5 often-neglected LinkedIn best practices

The career-focused platform affords an array of opportunities to network and to build your professional brand.

LinkedIn has more than 200 million members, and when it comes to that platform, it appears fewer people are saying, “I don’t need another social network.”

It’s easy to be myopic about the career-focused site, especially when you’re out of work and scrambling for a new gig. However, the most successful people on LinkedIn are ones who take a different tack. They are not trying to find a job; they are trying to build their personal brands and advance their careers. That distinction is what separates the strong from the weak on this growing and hyper-networked platform.

Think of LinkedIn as a dynamic resume. It’s a place where your interests, personality, and capabilities come to life in a vibrant system of links, logos, videos, images, and more. Let’s face it: A resume can take you only so far in 2013. Summing up a career through active verbs methodically aligned on ivory-color, cotton paper truly underutilizes the tools at hand. Resumes remain distant and sterile, and they are fast becoming a relic of the pre-Internet society.

So, how do you make the most of LinkedIn and build your personal brand in the process? Here are five ways to help you fit in, yet stand out.

1. Be a player in the news feed.

People who share, comment, and act as contributing members of the LinkedIn community are the aspirational leaders. They have interest beyond finding a job; they show passion for their line of work.

The LinkedIn news feed is the Holy Grail for recruiters; the more you post, the more you are seen. Members who post at least once a week are 10 times more likely to be seen by recruiters. Post, read, and participate often.

2. Let LinkedIn be your Sherpa.

LinkedIn is a self-perpetuating ecosystem. It makes sharing, joining, and connecting easy, because those behaviors benefit the site as much as they do the member. Be OK with that transaction, and click “Improve My Profile” when prompted; then do things such as personalize your URL. LinkedIn offers a guided setup to help with these matters.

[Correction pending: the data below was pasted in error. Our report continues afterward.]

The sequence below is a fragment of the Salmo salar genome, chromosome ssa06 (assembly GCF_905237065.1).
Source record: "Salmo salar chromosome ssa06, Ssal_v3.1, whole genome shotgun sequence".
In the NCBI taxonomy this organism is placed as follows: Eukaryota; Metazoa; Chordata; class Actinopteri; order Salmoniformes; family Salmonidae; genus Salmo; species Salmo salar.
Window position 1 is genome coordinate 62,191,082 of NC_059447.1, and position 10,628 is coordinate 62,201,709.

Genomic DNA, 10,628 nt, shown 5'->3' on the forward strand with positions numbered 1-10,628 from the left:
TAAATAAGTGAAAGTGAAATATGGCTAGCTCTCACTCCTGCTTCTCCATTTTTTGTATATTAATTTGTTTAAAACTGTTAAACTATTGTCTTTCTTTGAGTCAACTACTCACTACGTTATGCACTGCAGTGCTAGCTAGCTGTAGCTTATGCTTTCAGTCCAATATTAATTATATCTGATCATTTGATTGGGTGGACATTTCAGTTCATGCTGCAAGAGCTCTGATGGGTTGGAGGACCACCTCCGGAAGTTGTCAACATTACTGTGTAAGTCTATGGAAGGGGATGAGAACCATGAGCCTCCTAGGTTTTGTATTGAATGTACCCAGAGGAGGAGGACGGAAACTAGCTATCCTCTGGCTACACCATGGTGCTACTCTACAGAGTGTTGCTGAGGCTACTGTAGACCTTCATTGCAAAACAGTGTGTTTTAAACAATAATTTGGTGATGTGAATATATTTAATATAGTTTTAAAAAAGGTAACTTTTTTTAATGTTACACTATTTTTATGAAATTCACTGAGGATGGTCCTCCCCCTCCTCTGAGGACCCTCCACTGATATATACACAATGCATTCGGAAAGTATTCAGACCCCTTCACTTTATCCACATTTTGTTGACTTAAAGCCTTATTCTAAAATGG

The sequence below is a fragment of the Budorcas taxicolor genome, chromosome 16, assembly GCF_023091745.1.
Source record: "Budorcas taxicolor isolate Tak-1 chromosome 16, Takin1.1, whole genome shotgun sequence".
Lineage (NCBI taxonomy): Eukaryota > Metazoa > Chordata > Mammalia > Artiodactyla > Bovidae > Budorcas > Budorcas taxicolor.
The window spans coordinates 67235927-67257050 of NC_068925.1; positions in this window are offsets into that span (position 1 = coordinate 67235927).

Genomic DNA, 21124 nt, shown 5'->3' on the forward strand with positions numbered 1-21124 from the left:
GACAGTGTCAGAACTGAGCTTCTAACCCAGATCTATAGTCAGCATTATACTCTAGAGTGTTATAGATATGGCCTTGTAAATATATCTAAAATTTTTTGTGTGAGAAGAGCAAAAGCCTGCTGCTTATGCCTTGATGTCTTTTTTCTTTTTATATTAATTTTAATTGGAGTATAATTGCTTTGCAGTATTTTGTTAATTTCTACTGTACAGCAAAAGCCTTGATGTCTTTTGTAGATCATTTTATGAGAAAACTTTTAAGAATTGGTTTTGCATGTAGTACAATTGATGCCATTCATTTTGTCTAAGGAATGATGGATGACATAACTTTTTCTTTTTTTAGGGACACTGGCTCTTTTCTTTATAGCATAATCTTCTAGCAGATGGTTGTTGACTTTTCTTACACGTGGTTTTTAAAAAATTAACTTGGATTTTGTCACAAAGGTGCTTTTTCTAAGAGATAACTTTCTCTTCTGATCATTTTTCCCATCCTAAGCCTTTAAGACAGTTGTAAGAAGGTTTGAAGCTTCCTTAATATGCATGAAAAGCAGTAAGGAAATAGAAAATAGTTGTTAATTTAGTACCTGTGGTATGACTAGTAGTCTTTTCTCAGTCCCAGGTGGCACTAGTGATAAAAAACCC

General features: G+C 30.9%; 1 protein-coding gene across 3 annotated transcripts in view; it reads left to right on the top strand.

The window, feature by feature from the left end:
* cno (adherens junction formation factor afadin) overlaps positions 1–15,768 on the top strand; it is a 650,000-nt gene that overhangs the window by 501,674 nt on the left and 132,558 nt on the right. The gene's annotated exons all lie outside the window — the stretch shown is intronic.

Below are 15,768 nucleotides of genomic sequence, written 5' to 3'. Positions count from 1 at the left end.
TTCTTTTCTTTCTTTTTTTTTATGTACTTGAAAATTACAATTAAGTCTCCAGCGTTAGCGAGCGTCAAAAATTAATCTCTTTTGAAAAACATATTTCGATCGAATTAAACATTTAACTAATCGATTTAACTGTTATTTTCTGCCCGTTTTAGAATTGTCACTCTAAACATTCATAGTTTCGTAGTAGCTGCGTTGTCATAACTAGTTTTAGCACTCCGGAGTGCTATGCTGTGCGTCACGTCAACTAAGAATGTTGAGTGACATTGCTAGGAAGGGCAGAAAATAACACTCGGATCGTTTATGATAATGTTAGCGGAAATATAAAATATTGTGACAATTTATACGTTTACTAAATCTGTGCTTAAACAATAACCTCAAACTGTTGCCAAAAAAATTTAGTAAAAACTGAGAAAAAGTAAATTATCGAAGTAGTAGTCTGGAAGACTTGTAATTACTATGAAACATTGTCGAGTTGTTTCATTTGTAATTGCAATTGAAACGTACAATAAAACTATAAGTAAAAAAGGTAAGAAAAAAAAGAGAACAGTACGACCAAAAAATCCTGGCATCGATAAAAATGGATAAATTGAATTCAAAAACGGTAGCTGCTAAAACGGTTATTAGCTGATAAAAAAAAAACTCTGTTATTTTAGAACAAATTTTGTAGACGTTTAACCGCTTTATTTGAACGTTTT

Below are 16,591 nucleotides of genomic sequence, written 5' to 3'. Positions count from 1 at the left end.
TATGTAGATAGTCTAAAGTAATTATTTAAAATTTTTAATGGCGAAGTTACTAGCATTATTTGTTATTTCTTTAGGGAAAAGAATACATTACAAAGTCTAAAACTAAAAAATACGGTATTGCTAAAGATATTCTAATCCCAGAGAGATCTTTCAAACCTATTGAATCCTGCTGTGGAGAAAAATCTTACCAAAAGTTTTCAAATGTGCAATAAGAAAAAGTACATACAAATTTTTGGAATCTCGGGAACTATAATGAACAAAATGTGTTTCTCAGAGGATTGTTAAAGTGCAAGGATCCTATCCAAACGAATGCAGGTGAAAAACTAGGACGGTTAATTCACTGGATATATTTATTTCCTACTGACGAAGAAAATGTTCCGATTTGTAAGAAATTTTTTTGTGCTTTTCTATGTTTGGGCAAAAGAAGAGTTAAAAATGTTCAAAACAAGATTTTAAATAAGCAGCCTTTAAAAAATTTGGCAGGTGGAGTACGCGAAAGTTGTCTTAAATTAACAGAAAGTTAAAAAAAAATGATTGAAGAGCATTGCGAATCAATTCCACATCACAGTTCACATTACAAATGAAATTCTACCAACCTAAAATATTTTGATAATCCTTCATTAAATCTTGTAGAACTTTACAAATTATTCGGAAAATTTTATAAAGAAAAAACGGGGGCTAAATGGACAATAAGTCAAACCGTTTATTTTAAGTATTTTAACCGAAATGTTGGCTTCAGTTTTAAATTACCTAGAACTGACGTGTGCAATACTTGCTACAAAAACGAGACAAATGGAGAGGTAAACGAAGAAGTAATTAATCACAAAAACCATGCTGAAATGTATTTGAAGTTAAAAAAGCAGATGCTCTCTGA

Follow LinkedIn’s advice, but don’t be afraid to discover on your own. It is just as important to show you understand how LinkedIn works as it is to show your ability to handle specific job duties. Those who exhibit a cursory knowledge of LinkedIn shine far less than those who confidently navigate through it.

3. Show some personality.

Pictures, interests, hobbies, and volunteering are all fair game for your profile. Discuss them the way you would at a relaxed business dinner. It’s important to let recruiters get a feel for who you are, not just what you do.

Remember, their job is to find people who can fulfill the duties but also fit into a company culture. Show recruiters you are the right fit both vocationally and socially for the job.

4. Make recruiters’ jobs easier.

My career began as an elf, swimming instructor (briefly), lifeguard, caterer, bellhop, maintenance man, retail associate, fast food employee (one day), parking monitor, ski-lift operator, production assistant, PR and media rep, and more. As different as those jobs seem, the duties were the same: to make my boss’s job easier.

The same goes for recruiters. Don’t meander, maunder, or bury the lead in your profile. Forget buzzwords. Please proofread, and be worthy of consideration. And don’t confuse the dynamics here with other those of social sites. Keep it professional, even with those you know personally. Every keystroke on the Internet is captured and logged for eternity, so be smart and positive. LinkedIn is one big job interview—even when it isn’t.

5. Get specific with recommendation requests.

Endorsements don’t mean much. It’s LinkedIn’s simple way to trigger a news feed item. It’s annoying, but ingenious. However, recruiters don’t value these, because it only takes a second of thought and a click to express.

On the other hand, recommendations offer much more value. It takes time, thought, and conscience to write one. Asking for recommendations makes a ton of sense, but be smart in how you do it. Be as specific as possible with your requests. General recommendations can be difficult to write. Focus the recommendation on a specific project, especially when it is fresh in everyone’s minds. It will work out much better for all parties.

J. Barbush is vice president and creative social media director at RPA Advertising. A version of this article originally appeared on iMediaConnection.

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